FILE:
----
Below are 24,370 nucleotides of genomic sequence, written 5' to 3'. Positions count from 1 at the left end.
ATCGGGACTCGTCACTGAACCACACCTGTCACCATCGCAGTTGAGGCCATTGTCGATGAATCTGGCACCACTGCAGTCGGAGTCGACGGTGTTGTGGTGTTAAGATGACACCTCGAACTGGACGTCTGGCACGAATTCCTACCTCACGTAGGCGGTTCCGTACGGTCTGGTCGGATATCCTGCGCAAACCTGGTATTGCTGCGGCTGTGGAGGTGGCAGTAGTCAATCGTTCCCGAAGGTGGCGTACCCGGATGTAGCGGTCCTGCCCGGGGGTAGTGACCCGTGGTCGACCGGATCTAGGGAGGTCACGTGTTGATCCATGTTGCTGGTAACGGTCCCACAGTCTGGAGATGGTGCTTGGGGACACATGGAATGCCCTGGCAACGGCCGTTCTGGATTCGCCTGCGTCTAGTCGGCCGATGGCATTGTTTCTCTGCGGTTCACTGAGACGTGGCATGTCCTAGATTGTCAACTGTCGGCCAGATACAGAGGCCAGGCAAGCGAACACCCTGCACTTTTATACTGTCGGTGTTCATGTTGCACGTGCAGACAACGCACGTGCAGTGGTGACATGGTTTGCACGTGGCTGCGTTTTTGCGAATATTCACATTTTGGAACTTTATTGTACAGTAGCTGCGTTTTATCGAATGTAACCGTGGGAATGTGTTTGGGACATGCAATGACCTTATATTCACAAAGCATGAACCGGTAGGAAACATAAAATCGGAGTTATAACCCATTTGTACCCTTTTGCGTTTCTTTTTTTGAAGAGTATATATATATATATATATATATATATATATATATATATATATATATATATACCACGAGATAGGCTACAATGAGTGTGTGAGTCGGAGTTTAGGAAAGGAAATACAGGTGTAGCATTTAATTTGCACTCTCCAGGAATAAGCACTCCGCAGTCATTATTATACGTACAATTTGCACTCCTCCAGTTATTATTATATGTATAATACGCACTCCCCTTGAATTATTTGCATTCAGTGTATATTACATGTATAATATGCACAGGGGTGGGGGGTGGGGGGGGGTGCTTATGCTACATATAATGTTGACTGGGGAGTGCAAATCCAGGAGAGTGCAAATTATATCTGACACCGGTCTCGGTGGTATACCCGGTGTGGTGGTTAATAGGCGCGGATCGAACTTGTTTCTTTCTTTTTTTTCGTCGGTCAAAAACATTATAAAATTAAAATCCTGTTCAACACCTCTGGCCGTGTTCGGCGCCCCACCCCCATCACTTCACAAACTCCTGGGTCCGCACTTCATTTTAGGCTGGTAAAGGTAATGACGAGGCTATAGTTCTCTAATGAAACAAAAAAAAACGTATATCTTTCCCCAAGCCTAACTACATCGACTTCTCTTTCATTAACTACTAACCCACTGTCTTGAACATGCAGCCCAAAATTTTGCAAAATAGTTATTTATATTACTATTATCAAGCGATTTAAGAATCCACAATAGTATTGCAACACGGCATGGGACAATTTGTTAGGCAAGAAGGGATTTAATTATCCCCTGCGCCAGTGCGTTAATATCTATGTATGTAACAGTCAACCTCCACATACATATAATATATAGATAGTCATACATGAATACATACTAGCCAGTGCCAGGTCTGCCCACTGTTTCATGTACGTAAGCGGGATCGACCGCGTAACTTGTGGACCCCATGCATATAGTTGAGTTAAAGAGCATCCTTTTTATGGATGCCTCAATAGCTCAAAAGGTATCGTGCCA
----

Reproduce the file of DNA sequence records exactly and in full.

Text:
Below are 24,370 nucleotides of genomic sequence, written 5' to 3'. Positions count from 1 at the left end.
ATCGGGACTCGTCACTGAACCACACCTGTCACCATCGCAGTTGAGGCCATTGTCGATGAATCTGGCACCACTGCAGTCGGAGTCGACGGTGTTGTGGTGTTAAGATGACACCTCGAACTGGACGTCTGGCACGAATTCCTACCTCACGTAGGCGGTTCCGTACGGTCTGGTCGGATATCCTGCGCAAACCTGGTATTGCTGCGGCTGTGGAGGTGGCAGTAGTCAATCGTTCCCGAAGGTGGCGTACCCGGATGTAGCGGTCCTGCCCGGGGGTAGTGACCCGTGGTCGACCGGATCTAGGGAGGTCACGTGTTGATCCATGTTGCTGGTAACGGTCCCACAGTCTGGAGATGGTGCTTGGGGACACATGGAATGCCCTGGCAACGGCCGTTCTGGATTCGCCTGCGTCTAGTCGGCCGATGGCATTGTTTCTCTGCGGTTCACTGAGACGTGGCATGTCCTAGATTGTCAACTGTCGGCCAGATACAGAGGCCAGGCAAGCGAACACCCTGCACTTTTATACTGTCGGTGTTCATGTTGCACGTGCAGACAACGCACGTGCAGTGGTGACATGGTTTGCACGTGGCTGCGTTTTTGCGAATATTCACATTTTGGAACTTTATTGTACAGTAGCTGCGTTTTATCGAATGTAACCGTGGGAATGTGTTTGGGACATGCAATGACCTTATATTCACAAAGCATGAACCGGTAGGAAACATAAAATCGGAGTTATAACCCATTTGTACCCTTTTGCGTTTCTTTTTTTGAAGAGTATATATATATATATATATATATATATATATATATATATATATATATATATACCACGAGATAGGCTACAATGAGTGTGTGAGTCGGAGTTTAGGAAAGGAAATACAGGTGTAGCATTTAATTTGCACTCTCCAGGAATAAGCACTCCGCAGTCATTATTATACGTACAATTTGCACTCCTCCAGTTATTATTATATGTATAATACGCACTCCCCTTGAATTATTTGCATTCAGTGTATATTACATGTATAATATGCACAGGGGTGGGGGGTGGGGGGGGGTGCTTATGCTACATATAATGTTGACTGGGGAGTGCAAATCCAGGAGAGTGCAAATTATATCTGACACCGGTCTCGGTGGTATACCCGGTGTGGTGGTTAATAGGCGCGGATCGAACTTGTTTCTTTCTTTTTTTTCGTCGGTCAAAAACATTATAAAATTAAAATCCTGTTCAACACCTCTGGCCGTGTTCGGCGCCCCACCCCCATCACTTCACAAACTCCTGGGTCCGCACTTCATTTTAGGCTGGTAAAGGTAATGACGAGGCTATAGTTCTCTAATGAAACAAAAAAAAACGTATATCTTTCCCCAAGCCTAACTACATCGACTTCTCTTTCATTAACTACTAACCCACTGTCTTGAACATGCAGCCCAAAATTTTGCAAAATAGTTATTTATATTACTATTATCAAGCGATTTAAGAATCCACAATAGTATTGCAACACGGCATGGGACAATTTGTTAGGCAAGAAGGGATTTAATTATCCCCTGCGCCAGTGCGTTAATATCTATGTATGTAACAGTCAACCTCCACATACATATAATATATAGATAGTCATACATGAATACATACTAGCCAGTGCCAGGTCTGCCCACTGTTTCATGTACGTAAGCGGGATCGACCGCGTAACTTGTGGACCCCATGCATATAGTTGAGTTAAAGAGCATCCTTTTTATGGATGCCTCAATAGCTCAAAAGGTATCGTGCCA